Posen Says U.K. House Price Bubble May Fuel Crisis in Sterling

Former Bank of England policy maker Adam Posen said the U.K. government’s program to aid first-time home buyers may be fueling a bubble in prices that could provoke a crisis in the pound.

“I definitely see the potential” for a sterling crisis, Posen said on Bloomberg Television’s “The Pulse” with Guy Johnson. “Sterling’s going to be up but I fear it’s going to be as temporary as the housing-price boost from Help to Buy.”

Chancellor of the Exchequer George Osborne has asked the BOE’s Financial Policy Committee to report in September on the risks posed by his Help-to-Buy program amid criticism it’s over-stimulating the property market. Posen, who stepped down in 2012 after three years on the BOE’s Monetary Policy Committee, said the FPC needs to take action now.

“Where the hell is the FPC, which should be countering this and they said they’re not going to touch it for another year,” he said. “This is just repeating the run up -- the bubble of asset prices, in housing in the U.K. that we saw in the early crisis years -- and I don’t quite see the point since it’s not turning into increased supply.”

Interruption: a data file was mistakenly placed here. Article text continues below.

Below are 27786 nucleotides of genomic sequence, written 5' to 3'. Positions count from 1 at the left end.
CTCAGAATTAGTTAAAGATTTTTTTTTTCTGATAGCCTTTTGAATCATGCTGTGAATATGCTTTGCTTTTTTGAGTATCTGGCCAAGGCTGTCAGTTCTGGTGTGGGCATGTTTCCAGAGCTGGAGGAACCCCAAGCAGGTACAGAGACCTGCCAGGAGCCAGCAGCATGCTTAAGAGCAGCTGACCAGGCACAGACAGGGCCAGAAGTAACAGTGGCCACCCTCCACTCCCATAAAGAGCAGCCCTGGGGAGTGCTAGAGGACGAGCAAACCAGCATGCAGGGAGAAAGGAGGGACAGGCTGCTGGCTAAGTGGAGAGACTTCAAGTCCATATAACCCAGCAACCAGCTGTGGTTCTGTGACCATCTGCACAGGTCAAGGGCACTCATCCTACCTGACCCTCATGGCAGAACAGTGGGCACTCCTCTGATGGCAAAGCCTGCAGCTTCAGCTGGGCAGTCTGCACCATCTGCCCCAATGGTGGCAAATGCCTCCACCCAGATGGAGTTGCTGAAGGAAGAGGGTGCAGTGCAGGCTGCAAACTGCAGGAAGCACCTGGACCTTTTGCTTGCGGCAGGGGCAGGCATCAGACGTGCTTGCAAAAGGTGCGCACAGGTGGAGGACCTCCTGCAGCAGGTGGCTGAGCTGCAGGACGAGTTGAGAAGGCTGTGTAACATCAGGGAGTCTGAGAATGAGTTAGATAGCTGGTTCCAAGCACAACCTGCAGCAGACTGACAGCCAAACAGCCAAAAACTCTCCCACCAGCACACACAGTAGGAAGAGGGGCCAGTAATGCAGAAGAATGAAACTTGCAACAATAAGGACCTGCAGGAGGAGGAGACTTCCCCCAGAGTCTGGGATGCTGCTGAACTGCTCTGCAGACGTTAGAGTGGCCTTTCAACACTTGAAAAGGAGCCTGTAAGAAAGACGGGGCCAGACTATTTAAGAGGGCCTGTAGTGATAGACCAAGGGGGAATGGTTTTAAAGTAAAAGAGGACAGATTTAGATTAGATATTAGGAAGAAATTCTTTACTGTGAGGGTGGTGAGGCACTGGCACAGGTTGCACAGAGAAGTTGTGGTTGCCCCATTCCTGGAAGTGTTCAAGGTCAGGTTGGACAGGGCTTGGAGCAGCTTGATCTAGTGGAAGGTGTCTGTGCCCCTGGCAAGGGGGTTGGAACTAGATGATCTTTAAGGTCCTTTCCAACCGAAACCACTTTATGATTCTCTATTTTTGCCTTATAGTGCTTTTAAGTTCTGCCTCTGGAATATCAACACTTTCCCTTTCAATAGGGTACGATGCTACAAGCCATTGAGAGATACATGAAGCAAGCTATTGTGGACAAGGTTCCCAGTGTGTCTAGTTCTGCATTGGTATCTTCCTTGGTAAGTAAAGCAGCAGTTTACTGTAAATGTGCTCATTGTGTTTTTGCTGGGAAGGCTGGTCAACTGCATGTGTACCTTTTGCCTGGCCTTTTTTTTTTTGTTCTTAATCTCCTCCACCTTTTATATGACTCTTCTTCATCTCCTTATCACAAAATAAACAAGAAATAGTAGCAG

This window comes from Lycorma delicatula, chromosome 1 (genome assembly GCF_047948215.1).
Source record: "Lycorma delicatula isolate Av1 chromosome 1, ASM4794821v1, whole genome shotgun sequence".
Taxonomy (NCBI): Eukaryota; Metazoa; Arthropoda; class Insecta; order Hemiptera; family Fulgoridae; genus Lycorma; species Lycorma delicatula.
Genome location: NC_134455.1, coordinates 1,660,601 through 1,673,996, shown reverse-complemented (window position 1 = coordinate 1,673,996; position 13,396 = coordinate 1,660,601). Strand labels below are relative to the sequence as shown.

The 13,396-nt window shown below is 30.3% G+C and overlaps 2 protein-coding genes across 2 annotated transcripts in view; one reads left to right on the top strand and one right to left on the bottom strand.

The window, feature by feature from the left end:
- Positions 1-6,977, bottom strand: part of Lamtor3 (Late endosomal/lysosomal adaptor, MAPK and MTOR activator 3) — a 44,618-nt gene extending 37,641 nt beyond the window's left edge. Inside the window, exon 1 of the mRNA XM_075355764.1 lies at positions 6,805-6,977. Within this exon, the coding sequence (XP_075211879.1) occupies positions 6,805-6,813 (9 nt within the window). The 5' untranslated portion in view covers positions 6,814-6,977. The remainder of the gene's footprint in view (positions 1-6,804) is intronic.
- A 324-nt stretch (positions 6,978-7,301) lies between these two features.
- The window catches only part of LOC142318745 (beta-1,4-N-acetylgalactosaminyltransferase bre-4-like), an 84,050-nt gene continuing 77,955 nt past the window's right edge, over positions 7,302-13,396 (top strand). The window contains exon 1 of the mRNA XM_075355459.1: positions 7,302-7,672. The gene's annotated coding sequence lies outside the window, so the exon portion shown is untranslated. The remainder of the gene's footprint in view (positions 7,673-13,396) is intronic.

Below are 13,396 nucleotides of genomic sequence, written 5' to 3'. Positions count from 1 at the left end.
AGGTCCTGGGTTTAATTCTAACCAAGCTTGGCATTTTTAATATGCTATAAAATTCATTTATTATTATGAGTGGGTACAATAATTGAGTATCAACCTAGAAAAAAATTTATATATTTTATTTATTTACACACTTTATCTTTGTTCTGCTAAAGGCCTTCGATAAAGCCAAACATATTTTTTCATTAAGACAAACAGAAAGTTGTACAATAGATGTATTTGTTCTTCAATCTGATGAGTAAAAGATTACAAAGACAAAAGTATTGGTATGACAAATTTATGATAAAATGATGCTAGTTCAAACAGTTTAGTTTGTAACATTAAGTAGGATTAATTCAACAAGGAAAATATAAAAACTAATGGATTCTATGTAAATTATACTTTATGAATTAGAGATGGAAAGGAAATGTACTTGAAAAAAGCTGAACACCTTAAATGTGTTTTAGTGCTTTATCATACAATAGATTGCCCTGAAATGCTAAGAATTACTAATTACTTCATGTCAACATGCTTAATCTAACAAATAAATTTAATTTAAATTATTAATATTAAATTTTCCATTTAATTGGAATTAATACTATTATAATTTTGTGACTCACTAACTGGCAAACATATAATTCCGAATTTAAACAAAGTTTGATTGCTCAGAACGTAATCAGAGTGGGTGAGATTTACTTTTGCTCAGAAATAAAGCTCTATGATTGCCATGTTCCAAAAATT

The Royal Institution of Chartered Surveyors said this month its house-price index rose to the highest in more than a decade in October. BOE Governor Mark Carney will present the bank’s quarterly Financial Stability Report in London on Nov. 28 after saying earlier this month that “clearly there are areas in the country where valuations are very elevated.”

Not Sustainable

The pound has risen about 7.3 percent against the dollar in the past six months. It’s advanced 6.7 percent in the past six months, the best performer among 10 developed-nation currencies tracked by Bloomberg Correlation-Weighted Indexes.

For Posen, who is now president of the Peterson Institute for International Economics in Washington, U.K. growth will temporarily “surprise on the upside, so that’s all bullish for sterling.” While a crisis in the pound isn’t “locked and loaded,” there is the potential for one, according to Posen.

“I don’t view this as a sustainable recovery, I view 1-1.5 percent of the growth rate as relying on fundamentals and the rest of it being this bubble,” he said.

Asked how long this could continue, Posen said, “If we’ve got enough oligarchs and people fleeing, wanting to get their money out of unstable governments, they want to buy real estate in London, it could last for a while.”

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